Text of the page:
The streets of the Cessnock CBD will reverberate to the sounds of 110cc motorcycles chasing glory this Sunday when the Cessnock Mitsubishi Australian Postie Bike Grand Prix returns for its sixth year.
And after last year's successful debut, the program will once again feature what's believed to be the world's only all-female motorcycle street race.
The top five riders from last year's female race will return for the 20-rider event.
Lining up for the first time is Amy Watson - the daughter of Cessnock motorcycling legend Chris Watson.
Having never raced competitively, Amy said she hopes she has inherited some of her father's genetics when it comes to racing.
"I'm always here watching or scoring for Dad, so I thought I'd get out and try," she said.
'It's something different, and a bit of fun."
Contesting the women's race again is Nulkaba's Gina Baillie, who placed seventh in last year's event after a 40-year absence from from competitive motorcycle racing.
A former dirt bike champion, Gina had never ridden a postie bike until last year - and now she has signed up for not just the women's event on Sunday, but the main race as well.
"You feel like you're flying," she said.
"It was a real adrenaline rush, that's why I'm back, and I'm also going in the main race."
Gina is teaming up with Mat Lane for the main race, and she'll be competing against her son Ethan, who has teamed up with Cessnock Goannas backrower Reed Hugo.
There are several family combinations in the 80-team event, including father-daughter duos Phil and Sophie Lovett and Robert and Karina Bailey.
Two-time champs Josh Pickering and Brody Nowlan will be vying for their third straight Australian Postie Bike Grand Prix victory.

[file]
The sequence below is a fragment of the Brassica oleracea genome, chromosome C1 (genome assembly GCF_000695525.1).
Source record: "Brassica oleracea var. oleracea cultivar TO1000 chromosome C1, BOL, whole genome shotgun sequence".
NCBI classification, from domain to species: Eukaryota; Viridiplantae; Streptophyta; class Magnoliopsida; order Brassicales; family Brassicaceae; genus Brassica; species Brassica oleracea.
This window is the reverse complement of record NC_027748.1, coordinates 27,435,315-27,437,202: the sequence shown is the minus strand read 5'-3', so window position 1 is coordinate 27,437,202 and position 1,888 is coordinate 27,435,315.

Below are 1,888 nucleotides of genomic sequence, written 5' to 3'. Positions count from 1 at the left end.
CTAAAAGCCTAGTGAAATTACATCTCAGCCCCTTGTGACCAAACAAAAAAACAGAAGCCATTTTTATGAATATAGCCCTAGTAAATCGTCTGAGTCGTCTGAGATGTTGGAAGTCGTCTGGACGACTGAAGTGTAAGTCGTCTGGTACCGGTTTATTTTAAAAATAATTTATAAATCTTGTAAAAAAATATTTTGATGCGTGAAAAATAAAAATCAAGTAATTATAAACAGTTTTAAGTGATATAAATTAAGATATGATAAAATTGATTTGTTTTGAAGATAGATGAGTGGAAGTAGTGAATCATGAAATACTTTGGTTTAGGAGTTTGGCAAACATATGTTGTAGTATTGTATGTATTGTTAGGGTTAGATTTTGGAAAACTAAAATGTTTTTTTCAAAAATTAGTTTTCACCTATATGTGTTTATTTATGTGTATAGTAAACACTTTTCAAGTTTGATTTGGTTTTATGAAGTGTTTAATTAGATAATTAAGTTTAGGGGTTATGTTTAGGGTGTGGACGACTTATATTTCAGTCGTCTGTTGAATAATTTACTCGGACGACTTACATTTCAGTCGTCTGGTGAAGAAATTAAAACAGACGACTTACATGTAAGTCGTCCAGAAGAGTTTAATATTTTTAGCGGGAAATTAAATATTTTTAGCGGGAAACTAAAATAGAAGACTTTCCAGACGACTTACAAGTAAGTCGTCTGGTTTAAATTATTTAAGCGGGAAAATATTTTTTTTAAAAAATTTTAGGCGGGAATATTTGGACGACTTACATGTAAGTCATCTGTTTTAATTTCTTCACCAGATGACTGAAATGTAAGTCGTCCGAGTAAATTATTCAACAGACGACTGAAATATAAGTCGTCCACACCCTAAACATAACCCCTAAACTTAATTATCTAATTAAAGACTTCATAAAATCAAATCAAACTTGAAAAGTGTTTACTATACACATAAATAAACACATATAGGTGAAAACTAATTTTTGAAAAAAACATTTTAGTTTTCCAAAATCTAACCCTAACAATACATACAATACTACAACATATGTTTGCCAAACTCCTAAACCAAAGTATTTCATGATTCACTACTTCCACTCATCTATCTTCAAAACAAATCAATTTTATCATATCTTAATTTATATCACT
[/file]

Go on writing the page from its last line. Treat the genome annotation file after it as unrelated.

Luke Richards and Chris Watson are another team to look out for, having won three trophies between them (Richards with Marty McNamara in the event's first two years, and Watson with Michael Kirkness in 2016).
Multiple national motocross and supercross champion Craig Anderson will pair up with three-time world speedway champion Jason Crump.
It's a rare opportunity for families to see world-class riders in action, and up close, for no cost.
Australian Postie Bike Grand Prix chairperson Dave Robinson said the event was born in 2014 out of a desire to create something for the community and to boost the local economy.
"It's a cost-free, outdoor family activity, and an opportunity for the kids to see motorcycle riders that would never normally see racing each other," he said.
"And for young riders, it's a fantastic experience - it's not as easy as it looks."
The parade lap is at 9am followed by practice laps and qualifying sessions.
The first heat will be held at 11.20am; the 12-lap women's race will be contested at 1pm, and the grand prix will get underway at 3pm.
Stay tuned to the Australian Postie Bike Grand Prix Facebook page for more information.